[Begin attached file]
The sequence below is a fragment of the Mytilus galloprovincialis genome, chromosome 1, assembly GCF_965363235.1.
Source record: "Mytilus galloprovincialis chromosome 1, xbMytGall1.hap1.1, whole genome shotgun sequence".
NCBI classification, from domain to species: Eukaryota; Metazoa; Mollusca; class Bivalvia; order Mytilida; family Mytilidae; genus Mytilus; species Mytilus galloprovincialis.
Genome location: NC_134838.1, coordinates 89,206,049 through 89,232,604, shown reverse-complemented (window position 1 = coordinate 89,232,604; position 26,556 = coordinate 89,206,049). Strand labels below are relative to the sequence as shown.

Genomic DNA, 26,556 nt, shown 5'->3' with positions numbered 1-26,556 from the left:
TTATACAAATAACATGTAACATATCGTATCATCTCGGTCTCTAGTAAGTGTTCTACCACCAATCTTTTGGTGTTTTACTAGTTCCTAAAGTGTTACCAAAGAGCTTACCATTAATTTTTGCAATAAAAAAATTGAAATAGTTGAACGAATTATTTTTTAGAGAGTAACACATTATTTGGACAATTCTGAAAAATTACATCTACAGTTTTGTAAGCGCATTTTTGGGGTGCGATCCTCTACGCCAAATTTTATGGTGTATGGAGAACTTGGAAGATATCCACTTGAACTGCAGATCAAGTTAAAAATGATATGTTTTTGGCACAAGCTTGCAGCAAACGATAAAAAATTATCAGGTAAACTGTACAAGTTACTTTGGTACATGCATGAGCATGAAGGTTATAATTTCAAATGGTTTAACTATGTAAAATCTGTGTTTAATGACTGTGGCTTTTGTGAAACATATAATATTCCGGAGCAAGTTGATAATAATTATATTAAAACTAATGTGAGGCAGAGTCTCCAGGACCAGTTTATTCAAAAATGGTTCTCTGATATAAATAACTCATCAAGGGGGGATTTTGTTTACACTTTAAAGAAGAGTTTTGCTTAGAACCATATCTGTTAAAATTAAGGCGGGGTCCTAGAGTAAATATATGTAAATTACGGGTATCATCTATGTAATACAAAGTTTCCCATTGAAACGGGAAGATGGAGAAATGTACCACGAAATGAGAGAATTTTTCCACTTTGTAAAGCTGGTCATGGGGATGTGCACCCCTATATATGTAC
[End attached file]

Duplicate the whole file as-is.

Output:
The sequence below is a fragment of the Mytilus galloprovincialis genome, chromosome 1, assembly GCF_965363235.1.
Source record: "Mytilus galloprovincialis chromosome 1, xbMytGall1.hap1.1, whole genome shotgun sequence".
NCBI classification, from domain to species: Eukaryota; Metazoa; Mollusca; class Bivalvia; order Mytilida; family Mytilidae; genus Mytilus; species Mytilus galloprovincialis.
Genome location: NC_134838.1, coordinates 89,206,049 through 89,232,604, shown reverse-complemented (window position 1 = coordinate 89,232,604; position 26,556 = coordinate 89,206,049). Strand labels below are relative to the sequence as shown.

Genomic DNA, 26,556 nt, shown 5'->3' with positions numbered 1-26,556 from the left:
TTATACAAATAACATGTAACATATCGTATCATCTCGGTCTCTAGTAAGTGTTCTACCACCAATCTTTTGGTGTTTTACTAGTTCCTAAAGTGTTACCAAAGAGCTTACCATTAATTTTTGCAATAAAAAAATTGAAATAGTTGAACGAATTATTTTTTAGAGAGTAACACATTATTTGGACAATTCTGAAAAATTACATCTACAGTTTTGTAAGCGCATTTTTGGGGTGCGATCCTCTACGCCAAATTTTATGGTGTATGGAGAACTTGGAAGATATCCACTTGAACTGCAGATCAAGTTAAAAATGATATGTTTTTGGCACAAGCTTGCAGCAAACGATAAAAAATTATCAGGTAAACTGTACAAGTTACTTTGGTACATGCATGAGCATGAAGGTTATAATTTCAAATGGTTTAACTATGTAAAATCTGTGTTTAATGACTGTGGCTTTTGTGAAACATATAATATTCCGGAGCAAGTTGATAATAATTATATTAAAACTAATGTGAGGCAGAGTCTCCAGGACCAGTTTATTCAAAAATGGTTCTCTGATATAAATAACTCATCAAGGGGGGATTTTGTTTACACTTTAAAGAAGAGTTTTGCTTAGAACCATATCTGTTAAAATTAAGGCGGGGTCCTAGAGTAAATATATGTAAATTACGGGTATCATCTATGTAATACAAAGTTTCCCATTGAAACGGGAAGATGGAGAAATGTACCACGAAATGAGAGAATTTTTCCACTTTGTAAAGCTGGTCATGGGGATGTGCACCCCTATATATGTAC